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Discourse, Dictators and Democrats: Russia's Place in a Global Process

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Voting hides a familiar puzzle. Many people take the trouble to vote even though each voter's prospect of deciding the election is nearly nil. Russians vote even when pervasive electoral fraud virtually eliminates even that slim chance. The right to vote has commonly been won by protesters who risked death or injury even though any one protester could have stayed home with Voting hides a familiar puzzle. Many people take the trouble to vote even though each voter's prospect of deciding the election is nearly nil. Russians vote even when pervasive electoral fraud virtually eliminates even that slim chance. The right to vote has commonly been won by protesters who risked death or injury even though any one protester could have stayed home without lessening the protest's chance of success. Could people vote or protest because they stop considering their own chances and start to think about an identity shared with others? If what they hear or read affects political identity, a shift in political discourse might not just evoke protests and voting but also make the minority that has imposed the dictator's will suddenly lose heart. During the Soviet Union's final years the cues that set communist discourse apart from standard Russian sharply dwindled. A similar convergence of political discourse with local language has preceded expansion of the right to vote in many states around the globe. Richard D. Anderson, Jr., presents a groundbreaking theory of what language use does to politics.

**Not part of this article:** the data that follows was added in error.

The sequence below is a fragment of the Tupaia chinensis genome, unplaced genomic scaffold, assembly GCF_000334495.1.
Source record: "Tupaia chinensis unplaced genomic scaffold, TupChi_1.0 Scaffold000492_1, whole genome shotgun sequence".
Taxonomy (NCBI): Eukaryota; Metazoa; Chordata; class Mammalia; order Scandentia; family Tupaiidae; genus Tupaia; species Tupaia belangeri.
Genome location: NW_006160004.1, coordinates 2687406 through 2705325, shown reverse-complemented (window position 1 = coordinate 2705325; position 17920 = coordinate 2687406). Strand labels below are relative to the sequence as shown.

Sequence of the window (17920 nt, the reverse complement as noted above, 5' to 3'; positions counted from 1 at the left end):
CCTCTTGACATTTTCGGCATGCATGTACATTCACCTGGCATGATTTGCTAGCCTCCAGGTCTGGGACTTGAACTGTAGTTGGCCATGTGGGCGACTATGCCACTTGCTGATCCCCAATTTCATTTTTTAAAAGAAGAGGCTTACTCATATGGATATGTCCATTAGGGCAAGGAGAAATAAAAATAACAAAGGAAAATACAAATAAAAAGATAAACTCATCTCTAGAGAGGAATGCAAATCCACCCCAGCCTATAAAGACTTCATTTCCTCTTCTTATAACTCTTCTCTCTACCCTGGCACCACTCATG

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Voting hides a familiar puzzle. Many people take the trouble to vote even though each voter's prospect of deciding the election is nearly nil. Russians vote even when pervasive electoral fraud virtually eliminates even that slim chance. The right to vote has commonly been won by protesters who risked death or injury even though any one protester could have stayed home with Voting hides a familiar puzzle. Many people take the trouble to vote even though each voter's prospect of deciding the election is nearly nil. Russians vote even when pervasive electoral fraud virtually eliminates even that slim chance. The right to vote has commonly been won by protesters who risked death or injury even though any one protester could have stayed home without lessening the protest's chance of success. Could people vote or protest because they stop considering their own chances and start to think about an identity shared with others? If what they hear or read affects political identity, a shift in political discourse might not just evoke protests and voting but also make the minority that has imposed the dictator's will suddenly lose heart. During the Soviet Union's final years the cues that set communist discourse apart from standard Russian sharply dwindled. A similar convergence of political discourse with local language has preceded expansion of the right to vote in many states around the globe. Richard D. Anderson, Jr., presents a groundbreaking theory of what language use does to politics.

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